I keep notes and letters in the pages of books. I have hundreds – no, thousands – of books. I thus have hundreds to thousands of surprises awaiting me on the shelves in my home. I enjoy when they appear. It happened yesterday as I was searching high and low for a particular book to lend to one of my partner’s students (never could find the darned thing). As I looked through the shelves, the books stored two, sometimes three, deep; through the storage area under the front window; through a couple of boxes in the closet, I found a few letters from years ago.
I found a note from an old friend who I’ve not heard from in years, dated February 17, 1994. I found a letter from my Grandmother who, up until only the last few years of her life, was an avid letter writer. So routine was her writing habit that the letter I found only says, “Thursday”, in the top right-hand corner of page one. It references my grandfather and my birthday and my sermon preparation, so I can deduce it’s pre-1995, when Granddaddy was still alive and I still wrote sermons. Lastly, I found a letter from my father. He did not inherit the letter-writing gene from his mother (none of us did) and admits it in the first line, “It has been awhile since I’ve written to you…” It’s dated May 4, 1997 and is mostly a travelogue. He fills me in on trips he’s taken and trips coming up.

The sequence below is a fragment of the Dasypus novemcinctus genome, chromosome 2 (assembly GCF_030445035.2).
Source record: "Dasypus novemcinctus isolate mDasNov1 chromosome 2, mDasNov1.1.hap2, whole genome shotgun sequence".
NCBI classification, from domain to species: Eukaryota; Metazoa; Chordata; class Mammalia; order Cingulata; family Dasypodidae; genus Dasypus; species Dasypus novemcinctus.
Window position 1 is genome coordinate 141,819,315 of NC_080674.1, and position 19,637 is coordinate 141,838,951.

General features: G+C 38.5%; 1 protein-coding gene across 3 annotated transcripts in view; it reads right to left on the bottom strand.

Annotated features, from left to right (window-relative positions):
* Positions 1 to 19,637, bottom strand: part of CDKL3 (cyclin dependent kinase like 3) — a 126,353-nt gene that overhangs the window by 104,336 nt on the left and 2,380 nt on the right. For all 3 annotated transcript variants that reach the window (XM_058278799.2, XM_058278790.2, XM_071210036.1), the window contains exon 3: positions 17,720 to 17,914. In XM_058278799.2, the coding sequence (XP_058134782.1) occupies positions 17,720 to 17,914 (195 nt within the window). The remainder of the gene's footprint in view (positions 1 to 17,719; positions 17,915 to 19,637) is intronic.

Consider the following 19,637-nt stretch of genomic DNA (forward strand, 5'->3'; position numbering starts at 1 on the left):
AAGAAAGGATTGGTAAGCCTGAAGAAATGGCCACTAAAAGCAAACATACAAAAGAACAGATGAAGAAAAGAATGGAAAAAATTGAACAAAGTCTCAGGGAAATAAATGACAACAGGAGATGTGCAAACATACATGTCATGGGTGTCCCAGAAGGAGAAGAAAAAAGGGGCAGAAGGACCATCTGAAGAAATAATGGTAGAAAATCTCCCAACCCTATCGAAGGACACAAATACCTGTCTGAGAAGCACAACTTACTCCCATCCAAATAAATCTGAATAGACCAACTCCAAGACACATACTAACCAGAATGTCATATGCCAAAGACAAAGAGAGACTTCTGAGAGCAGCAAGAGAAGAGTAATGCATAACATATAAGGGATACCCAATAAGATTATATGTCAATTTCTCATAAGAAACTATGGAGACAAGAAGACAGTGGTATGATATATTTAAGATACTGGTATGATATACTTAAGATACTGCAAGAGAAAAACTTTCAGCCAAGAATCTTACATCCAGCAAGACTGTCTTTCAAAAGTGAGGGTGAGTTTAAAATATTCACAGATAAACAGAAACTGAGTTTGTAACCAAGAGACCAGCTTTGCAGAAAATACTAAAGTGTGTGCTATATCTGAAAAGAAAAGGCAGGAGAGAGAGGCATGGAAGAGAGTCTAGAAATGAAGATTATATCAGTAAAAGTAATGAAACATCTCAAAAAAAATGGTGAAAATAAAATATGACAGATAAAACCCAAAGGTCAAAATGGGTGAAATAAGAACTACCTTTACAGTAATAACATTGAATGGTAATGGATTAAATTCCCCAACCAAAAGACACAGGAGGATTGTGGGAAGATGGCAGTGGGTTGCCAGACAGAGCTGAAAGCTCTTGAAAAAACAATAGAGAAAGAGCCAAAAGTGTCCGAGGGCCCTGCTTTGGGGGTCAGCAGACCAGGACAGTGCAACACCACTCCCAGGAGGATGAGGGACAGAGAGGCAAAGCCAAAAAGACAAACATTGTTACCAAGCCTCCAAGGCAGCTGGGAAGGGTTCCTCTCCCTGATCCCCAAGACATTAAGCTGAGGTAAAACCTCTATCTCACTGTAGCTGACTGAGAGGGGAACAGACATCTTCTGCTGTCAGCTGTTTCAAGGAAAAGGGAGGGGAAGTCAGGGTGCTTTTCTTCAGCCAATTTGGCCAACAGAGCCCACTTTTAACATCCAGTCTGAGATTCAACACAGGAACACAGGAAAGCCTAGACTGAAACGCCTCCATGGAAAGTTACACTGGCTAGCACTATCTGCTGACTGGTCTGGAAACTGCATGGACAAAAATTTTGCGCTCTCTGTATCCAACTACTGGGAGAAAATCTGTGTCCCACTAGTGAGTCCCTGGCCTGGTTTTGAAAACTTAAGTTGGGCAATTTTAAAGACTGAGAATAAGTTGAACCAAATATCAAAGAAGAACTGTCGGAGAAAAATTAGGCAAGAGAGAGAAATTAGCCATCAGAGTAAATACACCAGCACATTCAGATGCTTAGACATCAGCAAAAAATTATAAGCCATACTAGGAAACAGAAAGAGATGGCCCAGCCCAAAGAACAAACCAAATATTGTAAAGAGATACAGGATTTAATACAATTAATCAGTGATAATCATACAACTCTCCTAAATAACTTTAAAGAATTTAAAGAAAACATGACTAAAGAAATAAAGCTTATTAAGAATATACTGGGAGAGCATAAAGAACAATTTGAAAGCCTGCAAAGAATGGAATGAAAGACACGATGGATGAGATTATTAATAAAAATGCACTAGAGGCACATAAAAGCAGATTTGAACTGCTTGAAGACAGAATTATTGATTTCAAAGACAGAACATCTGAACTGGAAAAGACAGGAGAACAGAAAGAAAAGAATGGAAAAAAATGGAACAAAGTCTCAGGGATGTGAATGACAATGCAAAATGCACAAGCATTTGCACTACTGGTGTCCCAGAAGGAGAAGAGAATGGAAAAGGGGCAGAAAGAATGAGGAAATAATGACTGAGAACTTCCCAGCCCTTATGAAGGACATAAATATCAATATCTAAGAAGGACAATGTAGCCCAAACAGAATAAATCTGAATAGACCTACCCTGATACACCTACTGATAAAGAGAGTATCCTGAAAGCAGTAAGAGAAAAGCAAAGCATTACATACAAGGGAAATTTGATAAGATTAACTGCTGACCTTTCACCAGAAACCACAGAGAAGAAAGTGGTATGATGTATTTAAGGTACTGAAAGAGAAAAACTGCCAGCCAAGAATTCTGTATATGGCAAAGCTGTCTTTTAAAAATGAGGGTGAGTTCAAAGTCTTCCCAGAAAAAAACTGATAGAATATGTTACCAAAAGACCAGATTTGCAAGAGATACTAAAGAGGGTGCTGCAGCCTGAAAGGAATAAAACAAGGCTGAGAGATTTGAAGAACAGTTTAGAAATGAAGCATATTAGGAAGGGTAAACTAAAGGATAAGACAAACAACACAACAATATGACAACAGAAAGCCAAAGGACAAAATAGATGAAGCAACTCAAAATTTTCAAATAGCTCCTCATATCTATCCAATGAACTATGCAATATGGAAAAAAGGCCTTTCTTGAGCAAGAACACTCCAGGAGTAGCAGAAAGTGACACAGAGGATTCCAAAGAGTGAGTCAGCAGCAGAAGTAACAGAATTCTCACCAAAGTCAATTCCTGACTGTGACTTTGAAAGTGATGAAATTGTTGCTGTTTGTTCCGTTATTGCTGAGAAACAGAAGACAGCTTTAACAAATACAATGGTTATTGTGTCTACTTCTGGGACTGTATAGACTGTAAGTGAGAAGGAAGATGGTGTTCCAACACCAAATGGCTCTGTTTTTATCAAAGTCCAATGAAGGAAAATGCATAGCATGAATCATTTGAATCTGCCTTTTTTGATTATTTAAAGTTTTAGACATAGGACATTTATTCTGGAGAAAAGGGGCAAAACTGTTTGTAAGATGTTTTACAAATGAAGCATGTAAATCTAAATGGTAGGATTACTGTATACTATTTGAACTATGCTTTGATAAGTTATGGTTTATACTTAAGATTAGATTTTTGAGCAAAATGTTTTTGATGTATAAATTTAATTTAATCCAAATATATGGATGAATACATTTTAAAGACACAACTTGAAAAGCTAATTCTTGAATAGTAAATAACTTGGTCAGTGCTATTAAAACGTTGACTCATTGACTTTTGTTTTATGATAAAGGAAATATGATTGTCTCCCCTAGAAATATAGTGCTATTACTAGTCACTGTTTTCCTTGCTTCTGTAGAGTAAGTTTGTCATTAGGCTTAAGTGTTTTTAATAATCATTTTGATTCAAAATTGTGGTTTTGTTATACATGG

One paragraph near the end though, caught my attention. It’s a brief attempt at fatherly wisdom and it catches my attention because, well, my dad isn’t exactly known for and/or counted on by me for wisdom or advice or any of those sappy things that appear on Hallmark cards on Father’s Day. In fact, had I tried, I doubt I could have found a Father’s Day card with any pre-written sentiment that matches anything I actually feel for my dad. But in this particular letter, he shares with me something about how life sometimes works out; how we sometimes make some changes that we’re not sure about at the time, but in the end prove to be the right thing. He ends the paragraph with, “I hope something will open for you and you will do something with which you are happy.”
It’s a good try on my dad’s part and I imagine I took it for how he meant it. I long ago worked out any resentments I had against my dad for not being a “Hallmark Dad”. He did what he could, both before and after my mom died. At times it hurt. At times I really could have used more than, “What do you want me to do about it?” But he is who he is and I, the same.
The final paragraph of that letter reads, “You know I am thinking about you and miss you.” That’s the sentiment we share. “You know this…”